Finally, we see Saul's failure to admit his mistakes and then act accordingly to change. When he disobeyed God in 1 Samuel 15, he lied to Samuel; and when caught in the lie, blamed the people for the disobedience. He was the leader and could have restrained them but, as the initiator, he did not want to make the tough call. Later, in 1 Samuel 24, David could have killed Saul but did not. After finding out how David acted righteously, Saul admitted his mistakes in pursuing David and knew that he would be kind to Israel; however, he would later continue to chase David in jealousy to kill him.
Ultimately, Saul's rash actions and disobedience removed any opportunity for a royal dynasty for his sons. As the initiator, he established an awful example of what a king/leader could and should be. Yes, he started the line of Hebraic kings but he did not start them well.
Leaders that are initiators (e.g. starting a new organization) would do well to learn from the example of Saul. Specifically, we can learn several lessons from this failed leader of Israel.
Losing your purpose leads to losing your position - Saul forgot that he was commissioned as king to do two things: fear and follow the Lord (1 Samuel 12:14). These two simple steps would keep Saul focused on his task of serving the people as God wanted instead of driving the people to do what he desired. He lost his purpose and started acting to protect himself, which caused him to be removed as king.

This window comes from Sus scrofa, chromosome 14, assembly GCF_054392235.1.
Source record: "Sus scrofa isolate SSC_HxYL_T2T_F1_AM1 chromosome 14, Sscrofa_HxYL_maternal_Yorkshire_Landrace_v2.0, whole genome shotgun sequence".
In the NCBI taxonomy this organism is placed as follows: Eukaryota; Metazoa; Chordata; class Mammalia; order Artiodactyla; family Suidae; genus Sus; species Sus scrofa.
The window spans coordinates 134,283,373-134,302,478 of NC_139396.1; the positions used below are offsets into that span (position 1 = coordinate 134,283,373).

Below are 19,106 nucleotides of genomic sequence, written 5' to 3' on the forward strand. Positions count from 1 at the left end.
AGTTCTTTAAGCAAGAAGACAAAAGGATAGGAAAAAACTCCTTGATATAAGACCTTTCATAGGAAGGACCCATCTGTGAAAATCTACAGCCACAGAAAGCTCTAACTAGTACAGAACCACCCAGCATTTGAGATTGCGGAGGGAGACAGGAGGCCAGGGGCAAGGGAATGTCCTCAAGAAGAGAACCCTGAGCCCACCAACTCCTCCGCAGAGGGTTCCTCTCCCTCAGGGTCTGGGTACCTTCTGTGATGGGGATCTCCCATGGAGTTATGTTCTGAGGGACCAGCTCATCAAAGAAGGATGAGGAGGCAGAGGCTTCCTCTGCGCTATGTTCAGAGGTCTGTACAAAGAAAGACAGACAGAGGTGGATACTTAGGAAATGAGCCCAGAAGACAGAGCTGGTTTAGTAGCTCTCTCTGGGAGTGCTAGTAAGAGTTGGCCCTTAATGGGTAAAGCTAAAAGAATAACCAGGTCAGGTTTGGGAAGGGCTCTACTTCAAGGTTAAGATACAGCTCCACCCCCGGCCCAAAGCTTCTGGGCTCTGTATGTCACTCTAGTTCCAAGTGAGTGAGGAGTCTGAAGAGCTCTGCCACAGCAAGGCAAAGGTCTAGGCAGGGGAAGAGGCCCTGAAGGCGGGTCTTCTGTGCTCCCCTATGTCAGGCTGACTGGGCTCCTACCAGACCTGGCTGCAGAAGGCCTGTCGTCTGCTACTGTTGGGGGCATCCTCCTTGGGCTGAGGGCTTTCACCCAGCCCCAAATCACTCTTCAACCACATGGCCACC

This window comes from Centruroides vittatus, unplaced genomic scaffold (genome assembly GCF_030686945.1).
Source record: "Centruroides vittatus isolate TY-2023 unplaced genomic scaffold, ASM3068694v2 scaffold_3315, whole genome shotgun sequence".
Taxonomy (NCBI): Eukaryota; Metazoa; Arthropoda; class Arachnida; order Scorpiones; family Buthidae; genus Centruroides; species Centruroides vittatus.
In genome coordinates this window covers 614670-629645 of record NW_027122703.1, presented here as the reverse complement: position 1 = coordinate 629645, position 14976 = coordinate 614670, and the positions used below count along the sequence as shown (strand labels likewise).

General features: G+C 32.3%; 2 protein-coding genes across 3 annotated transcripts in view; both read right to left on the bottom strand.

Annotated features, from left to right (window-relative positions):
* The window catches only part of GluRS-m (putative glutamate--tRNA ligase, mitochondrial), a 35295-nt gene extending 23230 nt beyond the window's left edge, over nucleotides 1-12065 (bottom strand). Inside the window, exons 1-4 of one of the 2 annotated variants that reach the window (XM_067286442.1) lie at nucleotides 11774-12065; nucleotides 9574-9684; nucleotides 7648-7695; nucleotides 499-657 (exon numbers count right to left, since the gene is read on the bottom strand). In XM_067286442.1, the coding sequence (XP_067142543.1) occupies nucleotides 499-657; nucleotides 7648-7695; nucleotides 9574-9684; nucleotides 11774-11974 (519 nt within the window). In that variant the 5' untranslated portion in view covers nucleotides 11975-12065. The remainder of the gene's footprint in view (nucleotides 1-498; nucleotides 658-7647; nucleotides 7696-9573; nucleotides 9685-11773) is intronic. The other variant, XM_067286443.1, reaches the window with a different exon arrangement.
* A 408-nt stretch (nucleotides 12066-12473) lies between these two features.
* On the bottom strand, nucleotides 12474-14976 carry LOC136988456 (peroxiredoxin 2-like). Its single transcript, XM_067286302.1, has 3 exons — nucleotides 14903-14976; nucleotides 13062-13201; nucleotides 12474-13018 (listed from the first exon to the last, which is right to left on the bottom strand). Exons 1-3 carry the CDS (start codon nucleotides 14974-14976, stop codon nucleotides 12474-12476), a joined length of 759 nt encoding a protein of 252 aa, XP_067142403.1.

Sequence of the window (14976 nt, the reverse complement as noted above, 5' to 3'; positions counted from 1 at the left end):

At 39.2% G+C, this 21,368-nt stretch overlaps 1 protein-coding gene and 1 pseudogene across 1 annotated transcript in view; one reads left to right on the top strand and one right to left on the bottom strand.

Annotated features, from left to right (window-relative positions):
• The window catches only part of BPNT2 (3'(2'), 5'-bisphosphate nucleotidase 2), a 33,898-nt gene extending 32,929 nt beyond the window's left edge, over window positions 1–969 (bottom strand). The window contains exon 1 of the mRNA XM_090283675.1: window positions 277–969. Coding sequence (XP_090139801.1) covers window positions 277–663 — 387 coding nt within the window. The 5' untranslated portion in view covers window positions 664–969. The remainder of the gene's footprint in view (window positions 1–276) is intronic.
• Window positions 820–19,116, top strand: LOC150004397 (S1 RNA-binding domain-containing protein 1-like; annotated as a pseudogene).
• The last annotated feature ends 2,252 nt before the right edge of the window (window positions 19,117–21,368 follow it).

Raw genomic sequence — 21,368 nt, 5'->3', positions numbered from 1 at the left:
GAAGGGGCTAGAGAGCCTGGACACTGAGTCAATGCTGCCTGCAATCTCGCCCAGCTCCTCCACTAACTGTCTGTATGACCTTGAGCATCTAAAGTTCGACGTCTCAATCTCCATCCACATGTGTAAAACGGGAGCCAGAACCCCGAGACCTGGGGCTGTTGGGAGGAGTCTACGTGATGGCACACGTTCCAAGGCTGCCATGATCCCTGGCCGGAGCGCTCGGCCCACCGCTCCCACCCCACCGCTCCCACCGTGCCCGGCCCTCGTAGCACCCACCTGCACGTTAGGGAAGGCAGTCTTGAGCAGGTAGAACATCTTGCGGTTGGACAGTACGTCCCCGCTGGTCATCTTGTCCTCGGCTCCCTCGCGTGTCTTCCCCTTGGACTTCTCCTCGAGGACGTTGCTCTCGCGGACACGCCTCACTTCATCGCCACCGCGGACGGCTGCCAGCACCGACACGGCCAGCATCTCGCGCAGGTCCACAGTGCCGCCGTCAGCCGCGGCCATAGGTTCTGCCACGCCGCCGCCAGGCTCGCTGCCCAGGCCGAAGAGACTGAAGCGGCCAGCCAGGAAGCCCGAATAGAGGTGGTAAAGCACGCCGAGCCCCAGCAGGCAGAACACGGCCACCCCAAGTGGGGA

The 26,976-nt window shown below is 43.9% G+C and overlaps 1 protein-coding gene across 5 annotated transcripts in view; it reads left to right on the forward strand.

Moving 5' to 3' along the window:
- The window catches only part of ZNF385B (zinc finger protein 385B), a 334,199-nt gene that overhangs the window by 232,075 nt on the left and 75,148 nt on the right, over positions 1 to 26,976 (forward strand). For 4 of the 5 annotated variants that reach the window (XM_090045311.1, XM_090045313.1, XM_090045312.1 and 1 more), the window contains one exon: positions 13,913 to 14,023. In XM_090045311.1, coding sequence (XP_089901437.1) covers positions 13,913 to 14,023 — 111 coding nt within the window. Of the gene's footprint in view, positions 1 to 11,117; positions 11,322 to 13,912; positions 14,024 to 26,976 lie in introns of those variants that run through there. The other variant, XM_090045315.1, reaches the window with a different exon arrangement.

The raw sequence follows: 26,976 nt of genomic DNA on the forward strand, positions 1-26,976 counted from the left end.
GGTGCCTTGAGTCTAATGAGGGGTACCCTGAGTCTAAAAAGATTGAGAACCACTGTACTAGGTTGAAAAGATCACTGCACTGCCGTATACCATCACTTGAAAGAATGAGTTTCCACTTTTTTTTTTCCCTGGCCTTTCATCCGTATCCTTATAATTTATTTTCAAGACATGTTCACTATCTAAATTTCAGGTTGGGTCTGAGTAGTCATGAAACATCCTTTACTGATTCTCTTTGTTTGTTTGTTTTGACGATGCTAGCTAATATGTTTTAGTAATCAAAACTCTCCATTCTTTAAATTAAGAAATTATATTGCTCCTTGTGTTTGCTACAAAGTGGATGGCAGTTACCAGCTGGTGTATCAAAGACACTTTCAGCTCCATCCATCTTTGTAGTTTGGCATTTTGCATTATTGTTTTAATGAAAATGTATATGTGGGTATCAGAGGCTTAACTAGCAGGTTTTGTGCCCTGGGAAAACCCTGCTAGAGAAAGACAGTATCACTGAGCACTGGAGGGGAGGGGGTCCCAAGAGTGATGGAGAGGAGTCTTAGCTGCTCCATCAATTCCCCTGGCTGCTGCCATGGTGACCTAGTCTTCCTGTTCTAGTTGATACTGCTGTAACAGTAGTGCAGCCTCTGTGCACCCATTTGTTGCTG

Mistakes can show the right way ahead while error always shows the wrong way behind - Saul made few mistakes but many errors. A mistake is learning how not to do something while an error is refusing to learn from previous mistakes. In chasing David, Saul's life was spared and he admitted that David acted correctly (by implication meaning that Saul was acting incorrectly); yet, he never changed. He became fixated on staying on the wrong course, which revealed a past of compounded errors.
Jealousy and envy offer false allurement for success - these two twins guide you to certain decisions that you believe will lead to success; however, they are actually hastening your leadership voyage to shipwreck. Saul, hearing the people speak so well of David, did not pause to consider his own character flaws. Instead, he focused on the other person and decided to rid the world of him. Saul failed to see that his jealousy and envy were creating a greater divide between him and the people as they could see the stark differences between the two men.
The initiator's danger is the protection of the organization rather than improving their personal character - Saul wanted to create a strong, powerful kingdom that could be passed down to his children. In many of his actions, he acquiesced to the people on important decisions rather than doing the right thing despite the difficulty. Leaders must have the courage to stick to the purpose and what is right through conflict. The other choice is to coast with a fake unity that leads nowhere.
If your relationship with God is not right, then your relationship with others cannot be right - had Saul feared the Lord and followed him completely, these issues would never have occurred. Instead, he would lose the kingdom to a man described as "after God's heart." If your relationships are not going well in your life or leadership, then step back and consider the strength of your relationship with God. It is only by receiving His grace that you can give it to others.